Volvo CEO pours cold water on autonomous dreams

Fully autonomous cars are still a “long way off,” despite the growing maturity of the technology, according to Volvo CEO Jim Rowan.

He also said that the current system of classifying self-driving cars into five levels is “nonsense,” and that unsubstantiated claims around driverless vehicle development no longer inflate share value as they did a few years ago.

His comments come in the same week that scientists at CERN announced the results of a three year project which they believe will enhance the safety of the autonomous vehicles of the future.

The CERN team combined with software company Zenseact on a joint research project that may allow autonomous-driving cars to make faster decisions, helping to avoid accidents.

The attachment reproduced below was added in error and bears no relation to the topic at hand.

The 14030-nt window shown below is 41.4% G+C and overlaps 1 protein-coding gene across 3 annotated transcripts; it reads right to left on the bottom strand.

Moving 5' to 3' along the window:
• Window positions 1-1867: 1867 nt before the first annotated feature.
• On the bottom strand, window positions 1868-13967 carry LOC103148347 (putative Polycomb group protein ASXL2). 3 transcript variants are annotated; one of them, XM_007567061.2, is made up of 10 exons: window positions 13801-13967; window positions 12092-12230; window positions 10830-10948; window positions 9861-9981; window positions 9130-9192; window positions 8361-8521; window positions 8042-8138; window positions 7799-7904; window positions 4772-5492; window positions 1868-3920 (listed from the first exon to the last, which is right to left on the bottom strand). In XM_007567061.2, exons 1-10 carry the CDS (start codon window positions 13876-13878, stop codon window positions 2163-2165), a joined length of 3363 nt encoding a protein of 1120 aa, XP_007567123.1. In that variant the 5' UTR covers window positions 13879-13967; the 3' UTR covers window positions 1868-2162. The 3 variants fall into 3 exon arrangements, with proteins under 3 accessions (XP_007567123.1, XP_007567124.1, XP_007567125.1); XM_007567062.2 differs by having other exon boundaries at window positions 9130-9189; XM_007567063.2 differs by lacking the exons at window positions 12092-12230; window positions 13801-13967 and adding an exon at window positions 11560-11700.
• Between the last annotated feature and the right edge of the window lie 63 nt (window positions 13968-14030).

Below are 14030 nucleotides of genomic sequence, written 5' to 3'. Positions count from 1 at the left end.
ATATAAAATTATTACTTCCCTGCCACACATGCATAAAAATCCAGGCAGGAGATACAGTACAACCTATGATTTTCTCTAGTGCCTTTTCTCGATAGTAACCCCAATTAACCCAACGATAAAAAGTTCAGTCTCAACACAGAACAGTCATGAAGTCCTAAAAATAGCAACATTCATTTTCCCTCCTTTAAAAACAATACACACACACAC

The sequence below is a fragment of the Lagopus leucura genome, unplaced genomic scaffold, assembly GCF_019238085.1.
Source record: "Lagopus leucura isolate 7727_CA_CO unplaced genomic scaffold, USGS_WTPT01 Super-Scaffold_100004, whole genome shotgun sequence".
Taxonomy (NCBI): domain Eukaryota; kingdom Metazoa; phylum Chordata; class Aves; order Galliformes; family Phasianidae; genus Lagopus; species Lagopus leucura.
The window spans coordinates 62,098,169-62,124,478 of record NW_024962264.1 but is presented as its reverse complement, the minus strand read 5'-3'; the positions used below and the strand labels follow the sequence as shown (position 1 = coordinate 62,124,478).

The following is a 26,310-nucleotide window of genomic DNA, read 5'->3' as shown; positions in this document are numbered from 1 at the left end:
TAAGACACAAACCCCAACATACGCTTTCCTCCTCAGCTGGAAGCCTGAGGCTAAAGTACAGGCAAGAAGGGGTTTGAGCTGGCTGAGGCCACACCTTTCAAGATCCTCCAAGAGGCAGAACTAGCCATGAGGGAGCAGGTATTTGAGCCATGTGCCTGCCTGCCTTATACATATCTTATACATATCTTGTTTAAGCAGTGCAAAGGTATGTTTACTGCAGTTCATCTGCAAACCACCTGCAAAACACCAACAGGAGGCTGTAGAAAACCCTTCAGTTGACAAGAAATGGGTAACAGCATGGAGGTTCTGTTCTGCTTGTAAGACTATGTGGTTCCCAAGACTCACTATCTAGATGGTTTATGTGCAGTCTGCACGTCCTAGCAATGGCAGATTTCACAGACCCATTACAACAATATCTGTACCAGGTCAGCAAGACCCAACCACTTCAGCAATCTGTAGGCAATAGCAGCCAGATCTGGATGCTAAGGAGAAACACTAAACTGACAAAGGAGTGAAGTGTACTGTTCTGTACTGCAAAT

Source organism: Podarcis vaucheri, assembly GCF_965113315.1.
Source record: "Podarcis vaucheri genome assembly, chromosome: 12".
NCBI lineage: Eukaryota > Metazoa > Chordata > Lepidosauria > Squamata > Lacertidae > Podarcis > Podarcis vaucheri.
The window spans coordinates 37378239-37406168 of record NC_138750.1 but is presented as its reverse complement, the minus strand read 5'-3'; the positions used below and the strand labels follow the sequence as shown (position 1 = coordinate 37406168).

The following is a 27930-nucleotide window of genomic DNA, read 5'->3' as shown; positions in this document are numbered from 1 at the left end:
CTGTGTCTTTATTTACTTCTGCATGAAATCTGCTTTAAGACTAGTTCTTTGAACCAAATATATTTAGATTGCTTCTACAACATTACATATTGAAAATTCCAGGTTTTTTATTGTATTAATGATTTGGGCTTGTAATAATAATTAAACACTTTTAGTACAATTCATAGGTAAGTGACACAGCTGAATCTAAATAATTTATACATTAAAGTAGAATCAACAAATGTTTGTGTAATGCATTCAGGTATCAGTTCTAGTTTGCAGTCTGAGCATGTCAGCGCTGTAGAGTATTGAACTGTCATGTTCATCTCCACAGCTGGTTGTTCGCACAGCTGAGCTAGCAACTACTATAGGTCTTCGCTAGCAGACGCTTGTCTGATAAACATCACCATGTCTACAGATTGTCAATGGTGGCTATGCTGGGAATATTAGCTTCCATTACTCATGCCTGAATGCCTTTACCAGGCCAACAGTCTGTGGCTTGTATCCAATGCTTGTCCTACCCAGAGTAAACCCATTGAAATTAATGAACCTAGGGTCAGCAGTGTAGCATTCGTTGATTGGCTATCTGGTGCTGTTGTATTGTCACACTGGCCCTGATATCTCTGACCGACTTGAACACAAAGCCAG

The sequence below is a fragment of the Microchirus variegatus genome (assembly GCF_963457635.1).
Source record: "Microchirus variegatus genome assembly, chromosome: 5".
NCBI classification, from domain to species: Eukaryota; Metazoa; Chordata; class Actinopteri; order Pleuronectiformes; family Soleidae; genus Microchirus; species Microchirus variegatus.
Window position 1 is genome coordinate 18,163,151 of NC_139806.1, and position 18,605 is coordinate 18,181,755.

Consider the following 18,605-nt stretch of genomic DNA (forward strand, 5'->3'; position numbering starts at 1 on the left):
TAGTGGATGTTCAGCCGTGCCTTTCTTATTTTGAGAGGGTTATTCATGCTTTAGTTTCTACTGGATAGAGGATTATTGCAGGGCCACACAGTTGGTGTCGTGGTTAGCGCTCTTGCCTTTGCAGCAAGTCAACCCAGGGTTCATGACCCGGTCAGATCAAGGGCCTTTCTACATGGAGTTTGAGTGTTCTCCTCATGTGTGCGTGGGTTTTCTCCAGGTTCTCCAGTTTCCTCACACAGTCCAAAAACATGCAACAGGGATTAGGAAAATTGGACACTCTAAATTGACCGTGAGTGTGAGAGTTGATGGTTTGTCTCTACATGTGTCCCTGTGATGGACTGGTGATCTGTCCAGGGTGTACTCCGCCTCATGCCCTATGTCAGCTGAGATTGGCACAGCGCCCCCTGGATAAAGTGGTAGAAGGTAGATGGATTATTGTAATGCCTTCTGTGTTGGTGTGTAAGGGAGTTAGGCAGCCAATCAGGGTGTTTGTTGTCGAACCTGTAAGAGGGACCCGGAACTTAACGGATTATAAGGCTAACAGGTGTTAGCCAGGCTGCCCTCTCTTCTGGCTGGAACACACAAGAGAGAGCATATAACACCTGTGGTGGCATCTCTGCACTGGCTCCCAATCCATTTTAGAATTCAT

The project focused on machine-learning models to enable self-driving cars to make better decisions faster and thus avoid collisions.

In an interview with Car Expert, the former head of Dyson explained that there are only two levels of autonomy: with hands on the steering wheel (Advanced Driver Assist Systems or ADAS) and hands off the steering wheel (Autonomous Driving or AD). 

He also said that the technology for full autonomy is already there, but the issue lies with regulations, which currently do not allow for full autonomy. Rowan added that fully-autonomous driving technologies will initially be permitted along highways and act as taxi services.

“You’re going to find, probably, that will be the first place that full AD is allowed to go. Almost like a taxi service. You know, you jump in, there’s no driver, or you can take your hands off yourself and use your own AD system,” he said.

“But driving inside a city where there are schools, and roadworks, where there’s a lot of change every day? I think that’s a long, long way off,” he said.

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